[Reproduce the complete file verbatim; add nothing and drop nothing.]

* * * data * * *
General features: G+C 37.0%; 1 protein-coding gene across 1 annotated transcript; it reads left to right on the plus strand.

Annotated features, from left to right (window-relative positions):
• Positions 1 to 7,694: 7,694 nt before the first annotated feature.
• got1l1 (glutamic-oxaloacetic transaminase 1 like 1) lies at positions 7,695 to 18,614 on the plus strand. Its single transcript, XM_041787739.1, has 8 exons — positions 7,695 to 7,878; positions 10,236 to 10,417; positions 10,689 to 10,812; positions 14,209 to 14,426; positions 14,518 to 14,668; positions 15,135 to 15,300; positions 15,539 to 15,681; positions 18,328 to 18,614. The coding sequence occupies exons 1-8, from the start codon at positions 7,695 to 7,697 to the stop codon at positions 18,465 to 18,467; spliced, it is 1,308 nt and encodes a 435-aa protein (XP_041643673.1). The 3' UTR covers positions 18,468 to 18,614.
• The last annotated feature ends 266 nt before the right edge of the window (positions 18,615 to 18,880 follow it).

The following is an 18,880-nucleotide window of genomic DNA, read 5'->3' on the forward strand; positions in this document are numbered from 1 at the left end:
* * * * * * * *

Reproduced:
General features: G+C 37.0%; 1 protein-coding gene across 1 annotated transcript; it reads left to right on the plus strand.

Annotated features, from left to right (window-relative positions):
• Positions 1 to 7,694: 7,694 nt before the first annotated feature.
• got1l1 (glutamic-oxaloacetic transaminase 1 like 1) lies at positions 7,695 to 18,614 on the plus strand. Its single transcript, XM_041787739.1, has 8 exons — positions 7,695 to 7,878; positions 10,236 to 10,417; positions 10,689 to 10,812; positions 14,209 to 14,426; positions 14,518 to 14,668; positions 15,135 to 15,300; positions 15,539 to 15,681; positions 18,328 to 18,614. The coding sequence occupies exons 1-8, from the start codon at positions 7,695 to 7,697 to the stop codon at positions 18,465 to 18,467; spliced, it is 1,308 nt and encodes a 435-aa protein (XP_041643673.1). The 3' UTR covers positions 18,468 to 18,614.
• The last annotated feature ends 266 nt before the right edge of the window (positions 18,615 to 18,880 follow it).

The following is an 18,880-nucleotide window of genomic DNA, read 5'->3' on the forward strand; positions in this document are numbered from 1 at the left end: